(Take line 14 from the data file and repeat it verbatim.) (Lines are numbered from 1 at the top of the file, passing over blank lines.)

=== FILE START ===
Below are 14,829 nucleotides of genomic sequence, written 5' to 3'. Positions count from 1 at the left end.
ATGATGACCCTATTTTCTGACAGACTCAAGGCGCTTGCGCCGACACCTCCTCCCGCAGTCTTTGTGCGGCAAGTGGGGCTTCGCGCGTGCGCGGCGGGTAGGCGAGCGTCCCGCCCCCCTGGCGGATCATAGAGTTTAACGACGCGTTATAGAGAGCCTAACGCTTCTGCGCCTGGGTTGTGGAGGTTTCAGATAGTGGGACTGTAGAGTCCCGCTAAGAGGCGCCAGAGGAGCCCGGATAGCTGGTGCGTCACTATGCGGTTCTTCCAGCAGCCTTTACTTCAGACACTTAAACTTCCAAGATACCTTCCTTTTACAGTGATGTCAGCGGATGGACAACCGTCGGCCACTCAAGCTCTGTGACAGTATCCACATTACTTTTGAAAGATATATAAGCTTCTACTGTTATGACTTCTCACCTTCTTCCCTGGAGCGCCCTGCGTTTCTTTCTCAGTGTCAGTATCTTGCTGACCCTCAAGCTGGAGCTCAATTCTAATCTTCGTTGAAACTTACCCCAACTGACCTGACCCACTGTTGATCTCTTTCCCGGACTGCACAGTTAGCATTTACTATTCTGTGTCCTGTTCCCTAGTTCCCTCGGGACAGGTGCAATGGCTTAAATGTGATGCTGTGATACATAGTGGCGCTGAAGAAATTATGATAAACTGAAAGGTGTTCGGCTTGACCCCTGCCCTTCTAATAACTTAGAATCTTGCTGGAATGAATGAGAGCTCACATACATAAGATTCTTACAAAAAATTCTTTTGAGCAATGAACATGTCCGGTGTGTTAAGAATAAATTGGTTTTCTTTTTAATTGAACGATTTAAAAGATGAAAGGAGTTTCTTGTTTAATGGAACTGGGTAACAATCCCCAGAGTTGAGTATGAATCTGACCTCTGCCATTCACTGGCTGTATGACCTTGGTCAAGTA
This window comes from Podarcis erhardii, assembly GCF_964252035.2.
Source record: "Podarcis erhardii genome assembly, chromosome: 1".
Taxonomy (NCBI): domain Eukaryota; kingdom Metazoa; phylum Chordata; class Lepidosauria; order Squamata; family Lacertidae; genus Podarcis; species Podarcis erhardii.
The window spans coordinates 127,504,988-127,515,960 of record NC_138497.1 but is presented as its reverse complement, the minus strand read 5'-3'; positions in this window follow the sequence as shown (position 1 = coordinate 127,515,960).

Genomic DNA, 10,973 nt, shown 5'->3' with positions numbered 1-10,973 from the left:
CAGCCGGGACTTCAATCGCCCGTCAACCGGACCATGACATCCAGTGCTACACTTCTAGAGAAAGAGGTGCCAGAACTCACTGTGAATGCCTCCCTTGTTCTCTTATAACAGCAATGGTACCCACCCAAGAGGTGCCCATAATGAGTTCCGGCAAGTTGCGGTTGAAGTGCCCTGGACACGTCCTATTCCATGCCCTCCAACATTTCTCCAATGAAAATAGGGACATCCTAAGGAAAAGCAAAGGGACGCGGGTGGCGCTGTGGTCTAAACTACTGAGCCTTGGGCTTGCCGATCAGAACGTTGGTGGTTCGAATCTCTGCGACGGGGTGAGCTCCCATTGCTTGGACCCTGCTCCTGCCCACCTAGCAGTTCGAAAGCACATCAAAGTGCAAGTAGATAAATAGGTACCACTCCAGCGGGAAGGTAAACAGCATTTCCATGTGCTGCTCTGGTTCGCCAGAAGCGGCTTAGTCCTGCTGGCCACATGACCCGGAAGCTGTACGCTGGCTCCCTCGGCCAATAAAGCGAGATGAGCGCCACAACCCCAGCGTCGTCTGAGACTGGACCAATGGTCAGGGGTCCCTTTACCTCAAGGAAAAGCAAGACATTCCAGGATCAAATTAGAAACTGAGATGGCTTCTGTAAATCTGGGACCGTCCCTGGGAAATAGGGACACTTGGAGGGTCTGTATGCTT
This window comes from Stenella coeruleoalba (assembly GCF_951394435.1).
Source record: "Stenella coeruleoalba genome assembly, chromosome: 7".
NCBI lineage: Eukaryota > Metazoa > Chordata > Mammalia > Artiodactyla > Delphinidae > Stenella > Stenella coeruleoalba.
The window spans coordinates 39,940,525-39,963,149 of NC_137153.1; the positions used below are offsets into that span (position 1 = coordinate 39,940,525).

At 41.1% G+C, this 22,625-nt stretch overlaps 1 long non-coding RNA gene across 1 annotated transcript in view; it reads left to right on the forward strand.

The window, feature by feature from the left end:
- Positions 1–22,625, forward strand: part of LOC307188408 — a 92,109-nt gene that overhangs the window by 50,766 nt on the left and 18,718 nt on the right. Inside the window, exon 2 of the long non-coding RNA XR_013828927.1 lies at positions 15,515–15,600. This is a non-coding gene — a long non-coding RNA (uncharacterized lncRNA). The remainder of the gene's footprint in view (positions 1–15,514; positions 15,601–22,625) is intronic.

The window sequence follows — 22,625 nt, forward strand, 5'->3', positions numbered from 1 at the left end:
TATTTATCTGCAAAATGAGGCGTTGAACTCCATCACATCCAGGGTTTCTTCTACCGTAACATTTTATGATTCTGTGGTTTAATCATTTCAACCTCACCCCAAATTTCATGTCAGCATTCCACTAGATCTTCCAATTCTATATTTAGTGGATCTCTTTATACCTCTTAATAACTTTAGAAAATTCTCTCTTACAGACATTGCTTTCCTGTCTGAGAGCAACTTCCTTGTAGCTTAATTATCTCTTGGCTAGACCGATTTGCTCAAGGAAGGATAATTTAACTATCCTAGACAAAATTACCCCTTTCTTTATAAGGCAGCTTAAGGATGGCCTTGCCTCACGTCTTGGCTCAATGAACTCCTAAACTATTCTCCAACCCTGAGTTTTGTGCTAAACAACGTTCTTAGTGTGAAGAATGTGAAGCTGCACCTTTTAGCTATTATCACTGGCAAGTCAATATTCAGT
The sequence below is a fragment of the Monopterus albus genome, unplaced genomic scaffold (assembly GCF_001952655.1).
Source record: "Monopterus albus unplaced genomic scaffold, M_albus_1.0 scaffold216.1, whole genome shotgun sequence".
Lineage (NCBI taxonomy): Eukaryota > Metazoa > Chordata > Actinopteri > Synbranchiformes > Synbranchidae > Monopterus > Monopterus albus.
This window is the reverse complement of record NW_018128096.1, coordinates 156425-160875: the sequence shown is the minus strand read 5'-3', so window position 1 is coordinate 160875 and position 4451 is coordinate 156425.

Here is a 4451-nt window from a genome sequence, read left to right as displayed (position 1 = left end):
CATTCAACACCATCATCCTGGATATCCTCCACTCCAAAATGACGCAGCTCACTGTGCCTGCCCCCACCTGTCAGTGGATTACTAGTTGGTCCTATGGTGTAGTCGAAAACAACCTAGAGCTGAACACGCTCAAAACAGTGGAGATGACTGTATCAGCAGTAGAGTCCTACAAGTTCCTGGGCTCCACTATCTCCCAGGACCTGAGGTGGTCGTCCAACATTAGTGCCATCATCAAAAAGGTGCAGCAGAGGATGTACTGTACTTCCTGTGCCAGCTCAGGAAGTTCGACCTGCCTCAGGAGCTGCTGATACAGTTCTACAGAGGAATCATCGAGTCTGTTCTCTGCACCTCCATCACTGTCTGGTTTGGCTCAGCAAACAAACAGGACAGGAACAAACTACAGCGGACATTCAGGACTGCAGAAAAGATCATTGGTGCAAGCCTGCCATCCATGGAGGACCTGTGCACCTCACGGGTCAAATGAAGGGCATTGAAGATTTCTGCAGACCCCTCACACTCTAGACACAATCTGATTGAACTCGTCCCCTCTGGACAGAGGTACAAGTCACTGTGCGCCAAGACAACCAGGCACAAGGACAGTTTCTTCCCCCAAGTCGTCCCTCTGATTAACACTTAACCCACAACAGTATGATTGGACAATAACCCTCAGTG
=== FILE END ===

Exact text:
The window, feature by feature from the left end: